Invitation to Our Open House

I want to invite you to an Open House the Historical Society is having on Saturday, October 12, from 1 p.m. until 3 p.m. You can tour our library and museum, and meet the members of our staff. We would love to show you the genealogical and historical materials we have available for research. You can also view the pictures of scenes and people from Laurel County and many local items. If you have never been to our library/museum, this would be a wonderful opportunity to visit. We look forward to seeing you.

Robert Boyd Jr. and Rachel Sparks

I had hoped to find more information about Robert Boyd’s trial in the Courier Journal but I did not find any articles about it. If you have been following the story from the beginning you know he was acquitted. I had been told he moved to Tennessee. However, my search on indicates he returned to Whitley County. He may have moved to Tennessee for a short time or perhaps he lived near the Tennessee line. He is living in Whitley County in 1910. Find-A-Grave has a tombstone for Robert Boyd Jr. buried in Highland Cemetery in Whitley County. He was born February 12, 1868, and died December 2, 1918. The person who posted that information believes this is the same Robert Boyd because it includes some of the newspaper articles concerning the murder of Sparks. I had heard Boyd left Laurel County because he feared the Sparks family would take revenge on him. The following article supports that thought. I am quoting the article and I hope no one is offended by the language. This was written over a hundred years ago and the times were different.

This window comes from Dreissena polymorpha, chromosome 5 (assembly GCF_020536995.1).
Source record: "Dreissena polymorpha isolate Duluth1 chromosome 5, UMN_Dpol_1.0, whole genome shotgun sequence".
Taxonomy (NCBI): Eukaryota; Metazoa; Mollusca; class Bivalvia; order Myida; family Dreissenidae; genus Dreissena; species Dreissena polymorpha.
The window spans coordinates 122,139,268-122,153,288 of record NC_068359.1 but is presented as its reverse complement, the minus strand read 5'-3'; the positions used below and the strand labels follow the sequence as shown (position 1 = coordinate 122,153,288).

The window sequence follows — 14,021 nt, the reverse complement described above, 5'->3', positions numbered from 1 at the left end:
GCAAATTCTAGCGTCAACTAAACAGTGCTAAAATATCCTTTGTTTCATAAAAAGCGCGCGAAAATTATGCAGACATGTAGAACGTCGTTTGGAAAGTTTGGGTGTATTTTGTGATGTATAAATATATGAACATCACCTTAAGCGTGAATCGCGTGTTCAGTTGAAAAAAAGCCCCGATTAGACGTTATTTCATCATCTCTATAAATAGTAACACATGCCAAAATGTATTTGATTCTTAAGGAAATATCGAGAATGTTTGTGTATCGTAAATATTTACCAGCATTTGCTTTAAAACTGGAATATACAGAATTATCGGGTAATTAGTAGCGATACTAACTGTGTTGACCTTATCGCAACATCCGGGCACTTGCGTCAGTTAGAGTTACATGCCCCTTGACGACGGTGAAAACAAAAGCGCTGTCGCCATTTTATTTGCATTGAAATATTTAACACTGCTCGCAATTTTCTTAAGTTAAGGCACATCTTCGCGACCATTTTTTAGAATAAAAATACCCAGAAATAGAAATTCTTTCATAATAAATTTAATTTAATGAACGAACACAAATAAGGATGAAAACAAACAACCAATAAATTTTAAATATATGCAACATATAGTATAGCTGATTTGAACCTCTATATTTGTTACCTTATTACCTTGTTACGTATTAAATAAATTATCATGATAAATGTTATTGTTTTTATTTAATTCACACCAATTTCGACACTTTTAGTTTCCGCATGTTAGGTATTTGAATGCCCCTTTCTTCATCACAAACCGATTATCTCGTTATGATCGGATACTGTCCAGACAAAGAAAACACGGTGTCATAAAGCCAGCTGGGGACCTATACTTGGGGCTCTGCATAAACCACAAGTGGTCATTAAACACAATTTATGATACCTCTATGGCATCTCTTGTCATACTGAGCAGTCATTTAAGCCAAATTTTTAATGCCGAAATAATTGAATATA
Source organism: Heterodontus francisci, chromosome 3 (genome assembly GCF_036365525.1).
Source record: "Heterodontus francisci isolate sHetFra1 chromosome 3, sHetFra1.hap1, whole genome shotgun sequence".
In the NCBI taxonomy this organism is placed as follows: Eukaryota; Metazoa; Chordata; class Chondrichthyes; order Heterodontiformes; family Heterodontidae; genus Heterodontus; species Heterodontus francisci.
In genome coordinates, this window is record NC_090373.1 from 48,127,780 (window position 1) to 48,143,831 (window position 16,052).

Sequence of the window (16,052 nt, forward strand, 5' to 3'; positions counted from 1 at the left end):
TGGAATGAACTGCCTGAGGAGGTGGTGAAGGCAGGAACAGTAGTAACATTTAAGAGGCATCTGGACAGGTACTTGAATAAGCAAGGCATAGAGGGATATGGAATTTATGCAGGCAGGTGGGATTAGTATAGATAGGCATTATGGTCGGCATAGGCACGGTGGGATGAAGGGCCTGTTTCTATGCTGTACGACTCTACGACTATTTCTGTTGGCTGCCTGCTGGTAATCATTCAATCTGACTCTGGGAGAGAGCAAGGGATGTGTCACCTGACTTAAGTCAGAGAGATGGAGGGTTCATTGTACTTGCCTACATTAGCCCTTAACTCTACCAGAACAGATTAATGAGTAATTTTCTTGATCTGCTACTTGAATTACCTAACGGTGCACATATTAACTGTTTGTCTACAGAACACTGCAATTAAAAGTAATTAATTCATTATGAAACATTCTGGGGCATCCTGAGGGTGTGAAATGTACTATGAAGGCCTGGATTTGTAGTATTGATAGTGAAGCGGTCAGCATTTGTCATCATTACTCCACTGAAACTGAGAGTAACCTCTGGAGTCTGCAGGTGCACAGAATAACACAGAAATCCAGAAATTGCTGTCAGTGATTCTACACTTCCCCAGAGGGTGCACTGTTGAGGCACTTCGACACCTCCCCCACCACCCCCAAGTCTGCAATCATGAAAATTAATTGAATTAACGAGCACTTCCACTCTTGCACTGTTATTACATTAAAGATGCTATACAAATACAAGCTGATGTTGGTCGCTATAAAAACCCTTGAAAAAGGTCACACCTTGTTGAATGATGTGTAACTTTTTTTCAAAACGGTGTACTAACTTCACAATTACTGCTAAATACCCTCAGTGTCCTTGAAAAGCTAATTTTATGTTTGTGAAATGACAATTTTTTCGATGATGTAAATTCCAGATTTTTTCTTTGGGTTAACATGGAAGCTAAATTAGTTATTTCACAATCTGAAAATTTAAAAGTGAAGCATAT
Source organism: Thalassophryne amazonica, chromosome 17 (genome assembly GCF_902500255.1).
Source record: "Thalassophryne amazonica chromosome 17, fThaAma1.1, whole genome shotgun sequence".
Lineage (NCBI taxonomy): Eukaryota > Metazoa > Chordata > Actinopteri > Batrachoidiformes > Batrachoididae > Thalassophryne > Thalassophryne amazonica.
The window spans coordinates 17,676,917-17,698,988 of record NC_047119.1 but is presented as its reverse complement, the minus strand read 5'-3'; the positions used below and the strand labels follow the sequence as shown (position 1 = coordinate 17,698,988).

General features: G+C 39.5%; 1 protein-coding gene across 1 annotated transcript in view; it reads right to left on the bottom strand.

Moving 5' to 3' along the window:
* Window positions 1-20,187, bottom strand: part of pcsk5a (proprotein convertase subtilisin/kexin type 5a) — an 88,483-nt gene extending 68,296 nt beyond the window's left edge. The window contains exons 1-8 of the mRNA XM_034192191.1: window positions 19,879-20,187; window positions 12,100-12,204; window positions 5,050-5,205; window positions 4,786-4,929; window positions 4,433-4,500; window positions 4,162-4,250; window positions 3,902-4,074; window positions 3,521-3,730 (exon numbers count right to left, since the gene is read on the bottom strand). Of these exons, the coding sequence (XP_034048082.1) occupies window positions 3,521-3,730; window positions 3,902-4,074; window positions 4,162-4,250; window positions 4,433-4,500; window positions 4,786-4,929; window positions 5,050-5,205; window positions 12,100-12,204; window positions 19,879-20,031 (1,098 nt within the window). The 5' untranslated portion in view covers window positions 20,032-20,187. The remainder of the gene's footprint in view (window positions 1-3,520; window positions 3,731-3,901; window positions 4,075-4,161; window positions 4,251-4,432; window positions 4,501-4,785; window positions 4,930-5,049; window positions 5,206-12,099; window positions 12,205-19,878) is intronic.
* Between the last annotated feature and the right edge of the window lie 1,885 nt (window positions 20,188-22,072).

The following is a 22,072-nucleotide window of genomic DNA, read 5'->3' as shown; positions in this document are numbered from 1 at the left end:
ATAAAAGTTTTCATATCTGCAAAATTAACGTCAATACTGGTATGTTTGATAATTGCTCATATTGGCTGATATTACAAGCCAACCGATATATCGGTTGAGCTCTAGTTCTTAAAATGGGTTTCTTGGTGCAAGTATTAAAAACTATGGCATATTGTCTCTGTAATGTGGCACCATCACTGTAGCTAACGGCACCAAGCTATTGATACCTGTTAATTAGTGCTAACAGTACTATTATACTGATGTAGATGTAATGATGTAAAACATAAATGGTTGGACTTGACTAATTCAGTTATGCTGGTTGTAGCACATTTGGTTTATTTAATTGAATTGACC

The Courier-Journal

Sunday, March 6, 1908


London, Ky., - March 7, - Mrs. Rachel Sparks was arrested here on the statement of Felix Beatty, a negro, that she had given him a gold watch and a gallon of coal oil to burn the livery stable of Tip Sparks for his alleged friendship to Robert Boyd, Jr., who was acquitted of the murder of James Sparks, her husband.

Tip Sparks was a cousin of James Sparks but was not on good terms with him. The negro delivered the watch and coal oil to the County Attorney.

The negro also alleged that Mrs. Sparks agreed to give him $500 after the stable was burned.

Mrs. Sparks was arraigned in the Circuit Court this morning and released on $1000 bond. She denies the charge and says she does not know how Beatty obtained possession of the watch.

Beatty is employed in a barber-shop and bears a good reputation.


On I found the preceding story in newspapers across the nation. It appeared in nearby towns such as Knoxville, Tennessee and Fort Wayne, Indiana; and was also posted in distant places such as Pensacola, Florida; Fremont, Nebraska; and Washington D.C. Each article was written in a slightly different manner and some provided additional details. The Washington Post titled the article “LAWYWER’S WIDOW ARRESTED – Charged with Attempted Arson in Revenge on Husband’s Cousin.” It reported, “Mrs. Sparks accused ‘Tip’ Sparks of siding with Boyd in Boyd’s trial….”

The Fort Wayne Sentinel named the article “ KENTUCKY WOMAN IS ARRESTED AS A FIREBUG – Accused of Employing a Negro to Burn Livery Barn of Enemy.”